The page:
I actually experienced a physical reaction to the news of Phil Hughes’ death. When told, I felt a tingle in my skin from the small of my back up my spine to my neck, followed by the hairs on my arms standing on end. I was truly shocked, with my heart thumping in my chest. How could a man so young, so healthy, so talented, living the life that so many Australians would love, be so suddenly gone?
How could all that protection not have kept him safe? How could all the benefits of modern medicine not keep him alive? How? How? How? We often ask how, or why. We seek explanation, we seek knowledge. To understand can be to deal with the situation. I think though that the more pertinent word can be ‘what’.
What does this mean?
I have seen a variety of video clips and photographical homages from a wide variety of sources, as well as the very moving #putoutyourbats on social media, which had photos of cricket bats from far and wide leaning on walls and fences as a tribute. All of these things are tear-inducing and touching, but can sometimes seem to mask the reality of this situation.
When the world slowly moves on to other subjects and events, the friends and family of Phillip Hughes will be left with only memories and the horrible feeling in the pits of their stomachs that they will never see or speak to him again. I don’t know, but maybe these tributes are kind of meant to mask that reality. It is a very harsh one, and hard to accept.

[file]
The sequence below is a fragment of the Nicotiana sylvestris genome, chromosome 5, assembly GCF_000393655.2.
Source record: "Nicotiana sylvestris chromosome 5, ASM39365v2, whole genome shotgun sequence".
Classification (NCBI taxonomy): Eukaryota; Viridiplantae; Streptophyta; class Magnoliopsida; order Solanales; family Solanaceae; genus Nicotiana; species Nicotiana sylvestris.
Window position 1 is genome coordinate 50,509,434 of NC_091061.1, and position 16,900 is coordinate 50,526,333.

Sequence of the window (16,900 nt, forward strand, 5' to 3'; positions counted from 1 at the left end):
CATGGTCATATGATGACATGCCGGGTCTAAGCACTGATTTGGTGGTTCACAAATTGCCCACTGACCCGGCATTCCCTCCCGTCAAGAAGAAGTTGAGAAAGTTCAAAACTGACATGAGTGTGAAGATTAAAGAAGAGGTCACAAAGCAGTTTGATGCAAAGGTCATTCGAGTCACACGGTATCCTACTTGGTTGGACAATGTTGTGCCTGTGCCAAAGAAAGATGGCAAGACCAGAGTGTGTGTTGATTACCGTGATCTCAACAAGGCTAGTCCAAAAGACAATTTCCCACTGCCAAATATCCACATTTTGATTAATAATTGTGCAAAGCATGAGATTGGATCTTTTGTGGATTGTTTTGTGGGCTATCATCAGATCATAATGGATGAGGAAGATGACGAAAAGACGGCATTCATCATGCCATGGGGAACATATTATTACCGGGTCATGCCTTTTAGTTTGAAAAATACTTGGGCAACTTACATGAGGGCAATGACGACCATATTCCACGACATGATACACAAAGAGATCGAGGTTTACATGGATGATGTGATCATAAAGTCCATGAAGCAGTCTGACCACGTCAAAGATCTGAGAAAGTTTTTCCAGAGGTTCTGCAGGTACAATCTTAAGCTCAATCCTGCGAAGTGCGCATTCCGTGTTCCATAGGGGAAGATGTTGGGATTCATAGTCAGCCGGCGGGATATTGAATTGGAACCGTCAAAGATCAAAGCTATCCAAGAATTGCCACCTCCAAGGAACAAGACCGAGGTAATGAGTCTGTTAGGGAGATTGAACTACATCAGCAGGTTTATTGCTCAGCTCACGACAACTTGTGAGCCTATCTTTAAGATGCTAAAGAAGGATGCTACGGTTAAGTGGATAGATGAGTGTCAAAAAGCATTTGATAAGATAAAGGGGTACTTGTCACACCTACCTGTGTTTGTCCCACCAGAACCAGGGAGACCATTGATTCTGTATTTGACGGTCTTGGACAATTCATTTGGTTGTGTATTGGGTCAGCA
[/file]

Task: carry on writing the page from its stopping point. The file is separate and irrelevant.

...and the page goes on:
I dealt with this early in my life, as when I was ten my brother Mick passed away, and I am left with a brother that I will never know. Every person on every street, and even those with no street at all, through the various millennia, have experienced this horrible reality and struggled to deal with it. Religions and philosophies are created to cope with the reality that our time and that of our loved ones is finite on this planet.
If there is an afterlife, and I sure hope there is, that is where I will start anew my relationship with my brother, as I have not had him around for the past 24 years. The reality is that the afterlife is now the only place where the Hughes family and the cricketing fraternity will once again see their beloved “bruz”.
So what does it mean? I have my thoughts, please let me tell you a story about a great bloke named Ecca.
Ecca was the Dad of my mate Ash. I met Ash in Year 7, and over the years I spent a considerable amount of his time at his house. They were a sporty family, with Ash having two older brothers who both played footy and cricket, and so I fit in with them pretty well.
Ecca led the way in the sporting love. He played footy for East Burwood, and was a Life Member at two cricket clubs, East Burwood and East Ringwood. He’d set up a cricket pitch in his backyard and that is where me and my mates would go to participate in some pretty epic games of BYC (backyard cricket). My mates and I faced many a delivery of what we described as “left arm Eccas”.